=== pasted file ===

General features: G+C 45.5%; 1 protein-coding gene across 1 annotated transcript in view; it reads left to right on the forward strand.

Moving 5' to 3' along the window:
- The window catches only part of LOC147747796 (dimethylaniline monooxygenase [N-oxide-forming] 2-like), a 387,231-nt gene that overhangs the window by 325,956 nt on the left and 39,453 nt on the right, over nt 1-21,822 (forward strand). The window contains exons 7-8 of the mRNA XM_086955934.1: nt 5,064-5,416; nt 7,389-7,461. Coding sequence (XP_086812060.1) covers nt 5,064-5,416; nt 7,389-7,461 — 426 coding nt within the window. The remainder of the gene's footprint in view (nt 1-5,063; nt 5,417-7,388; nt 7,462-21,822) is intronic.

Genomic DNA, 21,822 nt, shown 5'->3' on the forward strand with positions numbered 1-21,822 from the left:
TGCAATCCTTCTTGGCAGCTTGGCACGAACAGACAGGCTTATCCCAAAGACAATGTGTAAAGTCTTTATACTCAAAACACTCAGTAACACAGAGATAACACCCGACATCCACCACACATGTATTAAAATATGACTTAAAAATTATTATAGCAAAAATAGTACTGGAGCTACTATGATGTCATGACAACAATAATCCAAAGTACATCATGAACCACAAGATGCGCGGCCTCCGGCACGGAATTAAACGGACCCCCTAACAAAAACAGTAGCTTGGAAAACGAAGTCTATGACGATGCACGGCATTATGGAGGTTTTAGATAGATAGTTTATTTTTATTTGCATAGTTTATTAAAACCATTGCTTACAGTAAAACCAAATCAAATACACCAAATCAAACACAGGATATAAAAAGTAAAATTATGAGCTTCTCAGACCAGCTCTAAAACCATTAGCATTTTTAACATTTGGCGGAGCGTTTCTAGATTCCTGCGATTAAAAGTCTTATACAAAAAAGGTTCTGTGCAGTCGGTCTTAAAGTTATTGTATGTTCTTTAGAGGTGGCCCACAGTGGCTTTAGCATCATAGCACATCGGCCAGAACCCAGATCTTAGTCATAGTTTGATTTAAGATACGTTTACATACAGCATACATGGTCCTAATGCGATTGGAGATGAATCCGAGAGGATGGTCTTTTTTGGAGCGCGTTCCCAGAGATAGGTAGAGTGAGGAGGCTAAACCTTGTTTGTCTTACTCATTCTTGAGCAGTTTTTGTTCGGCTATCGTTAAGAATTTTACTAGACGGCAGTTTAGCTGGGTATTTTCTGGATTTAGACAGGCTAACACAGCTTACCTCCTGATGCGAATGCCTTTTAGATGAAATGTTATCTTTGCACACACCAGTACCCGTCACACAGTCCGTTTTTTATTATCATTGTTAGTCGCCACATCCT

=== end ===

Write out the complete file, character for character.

General features: G+C 45.5%; 1 protein-coding gene across 1 annotated transcript in view; it reads left to right on the forward strand.

Moving 5' to 3' along the window:
- The window catches only part of LOC147747796 (dimethylaniline monooxygenase [N-oxide-forming] 2-like), a 387,231-nt gene that overhangs the window by 325,956 nt on the left and 39,453 nt on the right, over nt 1-21,822 (forward strand). The window contains exons 7-8 of the mRNA XM_086955934.1: nt 5,064-5,416; nt 7,389-7,461. Coding sequence (XP_086812060.1) covers nt 5,064-5,416; nt 7,389-7,461 — 426 coding nt within the window. The remainder of the gene's footprint in view (nt 1-5,063; nt 5,417-7,388; nt 7,462-21,822) is intronic.

Genomic DNA, 21,822 nt, shown 5'->3' on the forward strand with positions numbered 1-21,822 from the left:
TGCAATCCTTCTTGGCAGCTTGGCACGAACAGACAGGCTTATCCCAAAGACAATGTGTAAAGTCTTTATACTCAAAACACTCAGTAACACAGAGATAACACCCGACATCCACCACACATGTATTAAAATATGACTTAAAAATTATTATAGCAAAAATAGTACTGGAGCTACTATGATGTCATGACAACAATAATCCAAAGTACATCATGAACCACAAGATGCGCGGCCTCCGGCACGGAATTAAACGGACCCCCTAACAAAAACAGTAGCTTGGAAAACGAAGTCTATGACGATGCACGGCATTATGGAGGTTTTAGATAGATAGTTTATTTTTATTTGCATAGTTTATTAAAACCATTGCTTACAGTAAAACCAAATCAAATACACCAAATCAAACACAGGATATAAAAAGTAAAATTATGAGCTTCTCAGACCAGCTCTAAAACCATTAGCATTTTTAACATTTGGCGGAGCGTTTCTAGATTCCTGCGATTAAAAGTCTTATACAAAAAAGGTTCTGTGCAGTCGGTCTTAAAGTTATTGTATGTTCTTTAGAGGTGGCCCACAGTGGCTTTAGCATCATAGCACATCGGCCAGAACCCAGATCTTAGTCATAGTTTGATTTAAGATACGTTTACATACAGCATACATGGTCCTAATGCGATTGGAGATGAATCCGAGAGGATGGTCTTTTTTGGAGCGCGTTCCCAGAGATAGGTAGAGTGAGGAGGCTAAACCTTGTTTGTCTTACTCATTCTTGAGCAGTTTTTGTTCGGCTATCGTTAAGAATTTTACTAGACGGCAGTTTAGCTGGGTATTTTCTGGATTTAGACAGGCTAACACAGCTTACCTCCTGATGCGAATGCCTTTTAGATGAAATGTTATCTTTGCACACACCAGTACCCGTCACACAGTCCGTTTTTTATTATCATTGTTAGTCGCCACATCCT